Life comes from Sol, we are all dependent on this magnificent ball of gas, and for one day I will be pagan and in awe. I will give respect and honor as would a child, bearing witness to the beginning of “dream-time” as visions of future events will unfold at nightfall. I will throw nine different types of herbs on the balefire. Just picked-Mistletoe, vervain, St. John’s Wort, heartsease, lavender, and others chosen from herbs typical of this season such as fresh yarrow.

I will swim in the lake as water is an important part of the Midsummer pagan ritual. Like in times past we will swim in waters, flowing toward the rising sun as it climbs in the Summer Solstice morning sky. This is healing, cleansing and protective. Gathering the dew of Midsummer bestows health to whoever drinks the elixir. Fetch running water of Midsummer morn and mix it with ashes from the bonfire that night. On the next day at home, sprinkled the mixture around the house, yard and on loved ones to bestow protection and luck.

May you have wonderful dreams, a fruitful harvest and find the love you search during this Summer Solstice.

Blessed Be,

Chérie Angélique de Sues, Romance Author

Celebrating the Solstice

One of the festivals we know with certainty was celebrated back into pre-history, is the summer solstice. There are ancient sites that align with it, indicating that it was important to our ancestors. However, we don’t really know how they celebrated it. So, how can a modern pagan approach this festival?

You might choose to experience the short night, watching the sun down, and being present to see it rise, greeting the dawn of the longest day. I’ve done this a few times on hilltops, and was once blessed with a fabulous full moon setting as well. I’ve been rained on, and I’ve seen baby badgers. It’s my favourite way of honouring this time of year, when weather and energy levels permit. Watching the landscape emerge out of darkness as the sun comes up is truly magical.

Some people rise to greet the dawn. I’ve been at Stonehenge for dawn gatherings, watching mist across the Salisbury plain.

For others, the focal point of the day comes when the sun is at its highest – which makes a lot of sense really. My main reason not for celebrating this point in the day is that I am very prone to heatstroke and mostly hide!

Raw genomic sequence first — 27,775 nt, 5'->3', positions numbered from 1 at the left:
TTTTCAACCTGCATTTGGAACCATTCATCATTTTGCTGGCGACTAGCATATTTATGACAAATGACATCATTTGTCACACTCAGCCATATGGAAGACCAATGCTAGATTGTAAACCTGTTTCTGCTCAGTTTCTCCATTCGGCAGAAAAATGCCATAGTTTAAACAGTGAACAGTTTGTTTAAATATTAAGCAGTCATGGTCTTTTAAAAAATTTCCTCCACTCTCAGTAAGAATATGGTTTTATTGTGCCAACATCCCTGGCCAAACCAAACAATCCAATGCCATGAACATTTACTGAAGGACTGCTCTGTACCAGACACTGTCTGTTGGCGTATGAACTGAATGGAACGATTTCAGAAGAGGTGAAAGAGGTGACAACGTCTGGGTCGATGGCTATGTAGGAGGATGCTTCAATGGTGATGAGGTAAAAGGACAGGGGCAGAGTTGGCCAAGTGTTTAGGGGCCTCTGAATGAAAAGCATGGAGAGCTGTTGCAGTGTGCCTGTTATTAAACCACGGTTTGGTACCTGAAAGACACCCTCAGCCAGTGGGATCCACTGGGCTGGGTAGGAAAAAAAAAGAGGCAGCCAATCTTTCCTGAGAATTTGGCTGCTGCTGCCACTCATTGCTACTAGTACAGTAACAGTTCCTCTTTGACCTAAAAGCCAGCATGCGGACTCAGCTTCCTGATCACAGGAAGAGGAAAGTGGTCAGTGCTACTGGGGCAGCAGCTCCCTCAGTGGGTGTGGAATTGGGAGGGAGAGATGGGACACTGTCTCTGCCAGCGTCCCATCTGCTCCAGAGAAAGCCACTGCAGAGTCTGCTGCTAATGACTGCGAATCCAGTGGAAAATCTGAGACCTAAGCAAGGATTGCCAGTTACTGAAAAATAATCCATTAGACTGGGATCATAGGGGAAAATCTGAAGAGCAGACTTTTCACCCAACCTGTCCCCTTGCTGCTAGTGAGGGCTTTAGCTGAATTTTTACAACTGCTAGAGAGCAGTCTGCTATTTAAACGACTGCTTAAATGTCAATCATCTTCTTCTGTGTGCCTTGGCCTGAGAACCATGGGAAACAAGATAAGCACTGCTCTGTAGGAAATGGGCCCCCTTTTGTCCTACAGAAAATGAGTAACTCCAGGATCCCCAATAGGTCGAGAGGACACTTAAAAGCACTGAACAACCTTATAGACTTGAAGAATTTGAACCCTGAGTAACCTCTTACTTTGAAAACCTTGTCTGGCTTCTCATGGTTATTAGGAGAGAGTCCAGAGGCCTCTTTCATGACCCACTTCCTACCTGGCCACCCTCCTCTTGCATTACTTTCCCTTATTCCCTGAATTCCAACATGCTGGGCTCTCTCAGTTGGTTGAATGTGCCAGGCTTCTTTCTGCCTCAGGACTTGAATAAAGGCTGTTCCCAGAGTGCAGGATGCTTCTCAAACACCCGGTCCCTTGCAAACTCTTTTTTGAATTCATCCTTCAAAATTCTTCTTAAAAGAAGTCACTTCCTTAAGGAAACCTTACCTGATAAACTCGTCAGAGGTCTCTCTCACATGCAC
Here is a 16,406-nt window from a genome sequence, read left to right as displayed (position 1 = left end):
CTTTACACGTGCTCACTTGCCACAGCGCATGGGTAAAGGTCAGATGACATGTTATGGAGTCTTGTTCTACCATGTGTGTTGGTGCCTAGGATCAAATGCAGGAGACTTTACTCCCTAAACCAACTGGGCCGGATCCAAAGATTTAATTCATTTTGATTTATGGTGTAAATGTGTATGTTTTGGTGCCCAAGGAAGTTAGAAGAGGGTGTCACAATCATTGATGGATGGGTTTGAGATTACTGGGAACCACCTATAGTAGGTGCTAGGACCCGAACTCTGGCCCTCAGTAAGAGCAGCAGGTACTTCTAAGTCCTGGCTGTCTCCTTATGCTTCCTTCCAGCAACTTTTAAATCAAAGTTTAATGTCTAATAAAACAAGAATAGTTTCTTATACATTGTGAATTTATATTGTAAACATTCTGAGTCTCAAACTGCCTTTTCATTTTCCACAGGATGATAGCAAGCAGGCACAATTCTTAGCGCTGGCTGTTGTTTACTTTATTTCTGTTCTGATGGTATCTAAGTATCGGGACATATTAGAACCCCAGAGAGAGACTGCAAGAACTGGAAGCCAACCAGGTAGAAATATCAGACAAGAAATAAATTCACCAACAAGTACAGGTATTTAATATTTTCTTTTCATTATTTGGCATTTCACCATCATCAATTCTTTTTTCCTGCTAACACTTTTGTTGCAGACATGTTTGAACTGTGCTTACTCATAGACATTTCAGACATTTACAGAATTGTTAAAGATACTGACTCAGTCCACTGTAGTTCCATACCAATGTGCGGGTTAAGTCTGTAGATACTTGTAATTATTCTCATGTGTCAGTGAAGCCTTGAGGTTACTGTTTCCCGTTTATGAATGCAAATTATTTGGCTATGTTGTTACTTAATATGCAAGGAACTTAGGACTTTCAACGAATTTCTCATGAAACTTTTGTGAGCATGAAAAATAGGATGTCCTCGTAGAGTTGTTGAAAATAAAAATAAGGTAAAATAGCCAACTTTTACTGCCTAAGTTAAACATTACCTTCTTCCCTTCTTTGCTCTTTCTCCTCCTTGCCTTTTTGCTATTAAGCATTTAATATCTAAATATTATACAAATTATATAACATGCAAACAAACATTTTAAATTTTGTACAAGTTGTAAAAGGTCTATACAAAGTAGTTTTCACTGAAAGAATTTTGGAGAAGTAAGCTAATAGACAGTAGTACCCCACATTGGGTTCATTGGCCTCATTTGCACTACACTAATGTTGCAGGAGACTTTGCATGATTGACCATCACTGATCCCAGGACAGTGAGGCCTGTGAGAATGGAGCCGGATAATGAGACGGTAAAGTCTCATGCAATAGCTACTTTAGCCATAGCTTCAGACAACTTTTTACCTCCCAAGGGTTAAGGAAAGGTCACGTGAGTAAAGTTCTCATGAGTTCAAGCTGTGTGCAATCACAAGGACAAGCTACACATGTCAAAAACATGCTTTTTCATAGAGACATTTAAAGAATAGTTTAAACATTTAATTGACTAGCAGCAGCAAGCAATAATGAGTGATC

I don’t know why drumming is so popular for the summer solstice. I suppose all the banging gets people’s hearts racing, but it doesn’t do it for me. I’d rather be able to hear the birds. A sunrise untroubled by people is a slow, quiet thing, and very impressive. I think we know it’ll come back even without us making a racket.

Drink to the sun with golden mead, celebrate with sunflower seeds, honour it with songs at midday, or quiet meditations as it sinks finally into the west. There’s no one right way. But be there. Know that it is happening, feel the changing sun tides as we tilt towards the darker half of the year. Take a moment to look at the sky (but not directly at the sun) to feel it on your skin, to know that your life depends upon it. Wherever you are, however you celebrate, know that across the globe, many other pagans are with you, honouring the solstice. We are part of something much bigger than ourselves.

Ancient Calendar: June 20, 2010

The Welsh will honor Cerridwen today, who was their fertility goddess. Cerridwen was known as all three of the Goddess aspects–maiden, mother, & crone.

And, while it’s father’s day in the USA, it is also Midsummer’s Eve. Or the eve of the Summer’s Solstice. Without boring you with the details, I will save them for tomorrow. Making this short since I am off to the Lake, but wishing all our men readers a HAPPY DADDY’S DAY! And here’s hoping its a lazy one for you!

C.H. SCARLETT
~Casey~
www.chscarlett.net